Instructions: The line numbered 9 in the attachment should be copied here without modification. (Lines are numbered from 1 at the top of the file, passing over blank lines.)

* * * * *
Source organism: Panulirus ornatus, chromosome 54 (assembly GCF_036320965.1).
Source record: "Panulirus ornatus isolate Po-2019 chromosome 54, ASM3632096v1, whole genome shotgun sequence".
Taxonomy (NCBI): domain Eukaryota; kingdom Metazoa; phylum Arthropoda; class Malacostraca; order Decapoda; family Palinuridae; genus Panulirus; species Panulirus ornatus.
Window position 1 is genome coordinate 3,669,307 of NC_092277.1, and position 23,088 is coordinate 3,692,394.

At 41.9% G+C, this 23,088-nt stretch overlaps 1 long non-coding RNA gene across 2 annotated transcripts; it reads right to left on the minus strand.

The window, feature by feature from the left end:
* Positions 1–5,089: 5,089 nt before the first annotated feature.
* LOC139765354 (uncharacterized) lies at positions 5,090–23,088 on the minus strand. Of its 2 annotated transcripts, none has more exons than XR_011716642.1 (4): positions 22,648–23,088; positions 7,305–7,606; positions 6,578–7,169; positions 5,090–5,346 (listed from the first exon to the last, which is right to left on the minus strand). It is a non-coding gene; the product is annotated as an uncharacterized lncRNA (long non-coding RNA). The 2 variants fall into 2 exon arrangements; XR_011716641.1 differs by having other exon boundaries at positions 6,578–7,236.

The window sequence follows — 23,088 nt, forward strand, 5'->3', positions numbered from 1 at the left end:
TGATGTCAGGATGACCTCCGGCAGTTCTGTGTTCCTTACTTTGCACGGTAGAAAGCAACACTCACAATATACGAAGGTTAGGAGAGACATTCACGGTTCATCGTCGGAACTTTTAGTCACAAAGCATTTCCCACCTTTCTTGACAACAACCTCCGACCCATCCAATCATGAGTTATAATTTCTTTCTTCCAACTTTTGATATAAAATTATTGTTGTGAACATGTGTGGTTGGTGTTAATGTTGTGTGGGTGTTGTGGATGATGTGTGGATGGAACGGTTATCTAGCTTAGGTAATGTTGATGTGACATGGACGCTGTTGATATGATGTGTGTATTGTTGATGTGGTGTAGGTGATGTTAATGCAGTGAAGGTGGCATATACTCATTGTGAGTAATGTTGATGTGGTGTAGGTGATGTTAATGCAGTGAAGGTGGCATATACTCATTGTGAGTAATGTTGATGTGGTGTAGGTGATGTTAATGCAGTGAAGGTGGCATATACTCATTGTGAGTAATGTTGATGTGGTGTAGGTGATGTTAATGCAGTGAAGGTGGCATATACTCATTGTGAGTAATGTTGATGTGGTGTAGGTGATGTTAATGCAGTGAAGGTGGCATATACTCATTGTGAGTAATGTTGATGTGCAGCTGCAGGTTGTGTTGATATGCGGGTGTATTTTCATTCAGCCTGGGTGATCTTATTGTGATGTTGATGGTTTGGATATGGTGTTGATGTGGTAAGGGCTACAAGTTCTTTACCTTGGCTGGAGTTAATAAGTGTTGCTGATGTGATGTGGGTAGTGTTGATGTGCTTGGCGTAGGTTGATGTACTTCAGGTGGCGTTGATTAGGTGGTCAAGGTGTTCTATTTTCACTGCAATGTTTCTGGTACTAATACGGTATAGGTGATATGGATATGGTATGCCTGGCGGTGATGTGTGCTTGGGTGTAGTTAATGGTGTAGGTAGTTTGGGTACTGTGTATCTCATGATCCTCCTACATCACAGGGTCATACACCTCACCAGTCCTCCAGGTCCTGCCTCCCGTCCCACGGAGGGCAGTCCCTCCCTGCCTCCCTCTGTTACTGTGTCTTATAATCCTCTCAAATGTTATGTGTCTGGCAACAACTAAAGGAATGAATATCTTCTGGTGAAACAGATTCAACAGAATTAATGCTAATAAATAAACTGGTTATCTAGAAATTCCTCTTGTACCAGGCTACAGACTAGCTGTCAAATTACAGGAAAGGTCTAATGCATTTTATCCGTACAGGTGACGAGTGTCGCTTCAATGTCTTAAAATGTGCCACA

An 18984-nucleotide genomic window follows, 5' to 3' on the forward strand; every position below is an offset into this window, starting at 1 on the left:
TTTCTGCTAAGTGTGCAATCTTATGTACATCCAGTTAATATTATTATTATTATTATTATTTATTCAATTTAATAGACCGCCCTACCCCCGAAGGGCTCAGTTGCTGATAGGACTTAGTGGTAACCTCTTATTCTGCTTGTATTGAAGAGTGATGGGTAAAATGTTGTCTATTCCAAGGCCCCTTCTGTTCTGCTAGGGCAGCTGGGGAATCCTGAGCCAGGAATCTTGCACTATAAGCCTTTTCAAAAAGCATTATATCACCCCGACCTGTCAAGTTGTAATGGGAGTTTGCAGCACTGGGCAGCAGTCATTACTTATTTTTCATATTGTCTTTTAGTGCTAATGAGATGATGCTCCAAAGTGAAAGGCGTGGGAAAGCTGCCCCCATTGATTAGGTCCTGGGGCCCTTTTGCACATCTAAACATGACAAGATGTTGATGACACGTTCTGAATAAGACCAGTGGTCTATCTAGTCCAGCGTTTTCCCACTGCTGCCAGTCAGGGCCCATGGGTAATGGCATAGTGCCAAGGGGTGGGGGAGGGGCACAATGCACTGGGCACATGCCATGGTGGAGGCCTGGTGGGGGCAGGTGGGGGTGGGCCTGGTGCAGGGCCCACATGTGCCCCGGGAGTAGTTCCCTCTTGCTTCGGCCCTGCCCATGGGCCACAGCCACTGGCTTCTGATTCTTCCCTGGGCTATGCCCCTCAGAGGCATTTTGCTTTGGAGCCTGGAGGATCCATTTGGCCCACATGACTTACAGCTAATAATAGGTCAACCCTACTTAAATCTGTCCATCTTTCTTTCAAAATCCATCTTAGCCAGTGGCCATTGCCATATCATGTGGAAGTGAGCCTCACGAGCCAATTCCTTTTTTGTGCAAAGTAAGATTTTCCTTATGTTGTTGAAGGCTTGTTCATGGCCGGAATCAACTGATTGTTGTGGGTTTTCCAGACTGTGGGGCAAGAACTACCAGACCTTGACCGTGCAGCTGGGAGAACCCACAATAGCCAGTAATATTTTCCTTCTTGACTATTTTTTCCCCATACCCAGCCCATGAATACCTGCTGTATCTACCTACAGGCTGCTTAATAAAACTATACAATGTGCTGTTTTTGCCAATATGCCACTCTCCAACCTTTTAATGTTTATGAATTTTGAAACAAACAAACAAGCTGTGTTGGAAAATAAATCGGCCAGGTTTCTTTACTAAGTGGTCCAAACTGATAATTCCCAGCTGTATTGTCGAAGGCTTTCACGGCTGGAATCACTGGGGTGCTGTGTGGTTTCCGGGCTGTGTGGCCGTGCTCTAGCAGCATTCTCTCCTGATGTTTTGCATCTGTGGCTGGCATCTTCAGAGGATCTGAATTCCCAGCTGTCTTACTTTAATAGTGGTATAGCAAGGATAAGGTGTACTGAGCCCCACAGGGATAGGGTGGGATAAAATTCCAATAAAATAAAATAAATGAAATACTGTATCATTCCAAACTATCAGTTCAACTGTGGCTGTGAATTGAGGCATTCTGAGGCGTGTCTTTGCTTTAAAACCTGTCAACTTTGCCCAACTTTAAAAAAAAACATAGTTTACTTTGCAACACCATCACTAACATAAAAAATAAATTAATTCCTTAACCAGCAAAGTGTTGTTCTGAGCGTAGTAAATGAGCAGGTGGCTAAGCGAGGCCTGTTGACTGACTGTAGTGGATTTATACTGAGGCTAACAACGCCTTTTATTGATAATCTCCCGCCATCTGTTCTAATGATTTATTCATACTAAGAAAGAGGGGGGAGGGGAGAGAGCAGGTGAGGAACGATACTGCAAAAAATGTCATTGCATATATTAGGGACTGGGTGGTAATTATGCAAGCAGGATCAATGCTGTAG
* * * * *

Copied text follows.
The window sequence follows — 23,088 nt, forward strand, 5'->3', positions numbered from 1 at the left end: